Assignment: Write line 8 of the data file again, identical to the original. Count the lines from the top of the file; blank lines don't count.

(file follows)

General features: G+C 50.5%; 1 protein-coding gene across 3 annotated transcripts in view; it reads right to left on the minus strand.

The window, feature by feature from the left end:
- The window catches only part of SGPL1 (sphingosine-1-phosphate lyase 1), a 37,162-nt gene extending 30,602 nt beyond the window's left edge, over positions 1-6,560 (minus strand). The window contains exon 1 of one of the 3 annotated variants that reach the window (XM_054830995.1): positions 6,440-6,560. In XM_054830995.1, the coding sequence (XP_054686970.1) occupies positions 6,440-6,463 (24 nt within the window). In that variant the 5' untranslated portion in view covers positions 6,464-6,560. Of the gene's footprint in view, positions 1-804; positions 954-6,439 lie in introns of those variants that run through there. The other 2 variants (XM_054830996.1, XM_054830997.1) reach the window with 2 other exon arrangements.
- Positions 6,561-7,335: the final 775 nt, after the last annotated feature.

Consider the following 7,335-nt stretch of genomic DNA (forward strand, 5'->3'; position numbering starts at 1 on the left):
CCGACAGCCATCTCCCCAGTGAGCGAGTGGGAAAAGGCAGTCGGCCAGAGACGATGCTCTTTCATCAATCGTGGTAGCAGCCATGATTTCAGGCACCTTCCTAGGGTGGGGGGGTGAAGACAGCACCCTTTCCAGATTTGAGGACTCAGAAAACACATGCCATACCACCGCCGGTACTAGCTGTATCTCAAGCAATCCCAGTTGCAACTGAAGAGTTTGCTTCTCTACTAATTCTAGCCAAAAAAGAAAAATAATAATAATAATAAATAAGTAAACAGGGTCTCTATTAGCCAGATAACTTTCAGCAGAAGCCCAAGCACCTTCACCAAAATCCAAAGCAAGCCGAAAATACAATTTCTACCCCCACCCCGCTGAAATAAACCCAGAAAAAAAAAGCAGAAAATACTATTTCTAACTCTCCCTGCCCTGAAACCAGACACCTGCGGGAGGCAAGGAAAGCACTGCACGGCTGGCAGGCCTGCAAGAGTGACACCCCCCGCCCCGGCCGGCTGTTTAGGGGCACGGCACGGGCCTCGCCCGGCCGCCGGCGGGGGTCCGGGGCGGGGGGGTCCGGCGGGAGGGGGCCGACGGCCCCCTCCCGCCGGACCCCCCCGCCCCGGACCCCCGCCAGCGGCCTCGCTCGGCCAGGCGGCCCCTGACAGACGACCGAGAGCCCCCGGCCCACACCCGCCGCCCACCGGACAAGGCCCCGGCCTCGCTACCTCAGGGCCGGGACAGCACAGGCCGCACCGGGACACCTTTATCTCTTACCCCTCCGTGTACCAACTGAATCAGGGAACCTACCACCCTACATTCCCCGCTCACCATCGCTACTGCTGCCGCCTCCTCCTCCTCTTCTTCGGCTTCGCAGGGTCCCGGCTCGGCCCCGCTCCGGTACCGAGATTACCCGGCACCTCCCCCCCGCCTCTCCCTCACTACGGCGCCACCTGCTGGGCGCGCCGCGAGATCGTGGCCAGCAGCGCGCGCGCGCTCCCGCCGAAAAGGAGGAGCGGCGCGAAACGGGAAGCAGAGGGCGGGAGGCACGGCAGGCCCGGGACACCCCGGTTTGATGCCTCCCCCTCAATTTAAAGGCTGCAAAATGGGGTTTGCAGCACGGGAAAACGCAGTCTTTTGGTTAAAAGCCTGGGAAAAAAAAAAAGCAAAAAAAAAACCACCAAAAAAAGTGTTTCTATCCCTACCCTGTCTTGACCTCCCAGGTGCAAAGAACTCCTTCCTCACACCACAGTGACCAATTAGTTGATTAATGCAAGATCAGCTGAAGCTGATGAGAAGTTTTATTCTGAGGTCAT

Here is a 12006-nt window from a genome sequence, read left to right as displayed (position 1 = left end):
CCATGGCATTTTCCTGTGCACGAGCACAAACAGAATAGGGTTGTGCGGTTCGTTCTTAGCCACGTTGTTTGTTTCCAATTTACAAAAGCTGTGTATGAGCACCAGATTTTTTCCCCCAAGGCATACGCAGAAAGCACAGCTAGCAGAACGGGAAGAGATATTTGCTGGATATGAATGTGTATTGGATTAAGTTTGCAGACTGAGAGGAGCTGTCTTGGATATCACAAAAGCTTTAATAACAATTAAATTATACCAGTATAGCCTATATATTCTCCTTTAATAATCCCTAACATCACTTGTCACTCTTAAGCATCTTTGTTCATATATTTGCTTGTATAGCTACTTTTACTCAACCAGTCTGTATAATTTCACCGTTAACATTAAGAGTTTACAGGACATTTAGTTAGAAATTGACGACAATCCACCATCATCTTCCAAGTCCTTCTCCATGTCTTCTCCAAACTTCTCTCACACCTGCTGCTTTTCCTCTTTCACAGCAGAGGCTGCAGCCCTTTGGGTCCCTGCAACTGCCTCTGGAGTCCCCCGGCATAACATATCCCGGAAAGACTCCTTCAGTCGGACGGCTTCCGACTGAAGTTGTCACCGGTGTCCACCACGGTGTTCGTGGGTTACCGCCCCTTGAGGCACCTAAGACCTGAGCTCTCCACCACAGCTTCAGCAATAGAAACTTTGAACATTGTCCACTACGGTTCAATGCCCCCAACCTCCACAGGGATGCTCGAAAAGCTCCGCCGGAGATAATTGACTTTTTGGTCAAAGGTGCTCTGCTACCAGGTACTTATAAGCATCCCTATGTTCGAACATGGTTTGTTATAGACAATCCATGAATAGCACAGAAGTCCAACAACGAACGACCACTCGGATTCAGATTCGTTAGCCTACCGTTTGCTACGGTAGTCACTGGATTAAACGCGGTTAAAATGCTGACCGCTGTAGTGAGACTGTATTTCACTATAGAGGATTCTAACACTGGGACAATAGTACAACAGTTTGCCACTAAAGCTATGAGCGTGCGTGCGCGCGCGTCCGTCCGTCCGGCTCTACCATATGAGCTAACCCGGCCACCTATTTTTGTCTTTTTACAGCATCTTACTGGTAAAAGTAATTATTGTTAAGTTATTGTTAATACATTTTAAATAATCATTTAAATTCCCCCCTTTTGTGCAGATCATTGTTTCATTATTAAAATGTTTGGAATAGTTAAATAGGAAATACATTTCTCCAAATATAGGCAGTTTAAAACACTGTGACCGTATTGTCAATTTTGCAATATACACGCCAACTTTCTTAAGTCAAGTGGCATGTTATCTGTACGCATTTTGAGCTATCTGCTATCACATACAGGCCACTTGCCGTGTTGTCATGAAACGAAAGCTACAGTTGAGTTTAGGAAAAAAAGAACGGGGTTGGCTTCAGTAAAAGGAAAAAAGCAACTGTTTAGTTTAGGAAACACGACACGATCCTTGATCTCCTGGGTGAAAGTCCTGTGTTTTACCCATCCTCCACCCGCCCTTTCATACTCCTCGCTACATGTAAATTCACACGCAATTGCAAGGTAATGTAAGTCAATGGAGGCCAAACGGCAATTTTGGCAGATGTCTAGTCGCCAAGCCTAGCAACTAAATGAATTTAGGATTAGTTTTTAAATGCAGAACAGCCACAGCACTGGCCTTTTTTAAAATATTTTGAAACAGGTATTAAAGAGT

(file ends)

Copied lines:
CCATGGCATTTTCCTGTGCACGAGCACAAACAGAATAGGGTTGTGCGGTTCGTTCTTAGCCACGTTGTTTGTTTCCAATTTACAAAAGCTGTGTATGAGCACCAGATTTTTTCCCCCAAGGCATACGCAGAAAGCACAGCTAGCAGAACGGGAAGAGATATTTGCTGGATATGAATGTGTATTGGATTAAGTTTGCAGACTGAGAGGAGCTGTCTTGGATATCACAAAAGCTTTAATAACAATTAAATTATACCAGTATAGCCTATATATTCTCCTTTAATAATCCCTAACATCACTTGTCACTCTTAAGCATCTTTGTTCATATATTTGCTTGTATAGCTACTTTTACTCAACCAGTCTGTATAATTTCACCGTTAACATTAAGAGTTTACAGGACATTTAGTTAGAAATTGACGACAATCCACCATCATCTTCCAAGTCCTTCTCCATGTCTTCTCCAAACTTCTCTCACACCTGCTGCTTTTCCTCTTTCACAGCAGAGGCTGCAGCCCTTTGGGTCCCTGCAACTGCCTCTGGAGTCCCCCGGCATAACATATCCCGGAAAGACTCCTTCAGTCGGACGGCTTCCGACTGAAGTTGTCACCGGTGTCCACCACGGTGTTCGTGGGTTACCGCCCCTTGAGGCACCTAAGACCTGAGCTCTCCACCACAGCTTCAGCAATAGAAACTTTGAACATTGTCCACTACGGTTCAATGCCCCCAACCTCCACAGGGATGCTCGAAAAGCTCCGCCGGAGATAATTGACTTTTTGGTCAAAGGTGCTCTGCTACCAGGTACTTATAAGCATCCCTATGTTCGAACATGGTTTGTTATAGACAATCCATGAATAGCACAGAAGTCCAACAACGAACGACCACTCGGATTCAGATTCGTTAGCCTACCGTTTGCTACGGTAGTCACTGGATTAAACGCGGTTAAAATGCTGACCGCTGTAGTGAGACTGTATTTCACTATAGAGGATTCTAACACTGGGACAATAGTACAACAGTTTGCCACTAAAGCTATGAGCGTGCGTGCGCGCGCGTCCGTCCGTCCGGCTCTACCATATGAGCTAACCCGGCCACCTATTTTTGTCTTTTTACAGCATCTTACTGGTAAAAGTAATTATTGTTAAGTTATTGTTAATACATTTTAAATAATCATTTAAATTCCCCCCTTTTGTGCAGATCATTGTTTCATTATTAAAATGTTTGGAATAGTTAAATAGGAAATACATTTCTCCAAATATAGGCAGTTTAAAACACTGTGACCGTATTGTCAATTTTGCAATATACACGCCAACTTTCTTAAGTCAAGTGGCATGTTATCTGTACGCATTTTGAGCTATCTGCTATCACATACAGGCCACTTGCCGTGTTGTCATGAAACGAAAGCTACAGTTGAGTTTAGGAAAAAAAGAACGGGGTTGGCTTCAGTAAAAGGAAAAAAGCAACTGTTTAGTTTAGGAAACACGACACGATCCTTGATCTCCTGGGTGAAAGTCCTGTGTTTTACCCATCCTCCACCCGCCCTTTCATACTCCTCGCTACATGTAAATTCACACGCAATTGCAAGGTAATGTAAGTCAATGGAGGCCAAACGGCAATTTTGGCAGATGTCTAGTCGCCAAGCCTAGCAACTAAATGAATTTAGGATTAGTTTTTAAATGCAGAACAGCCACAGCACTGGCCTTTTTTAAAATATTTTGAAACAGGTATTAAAGAGT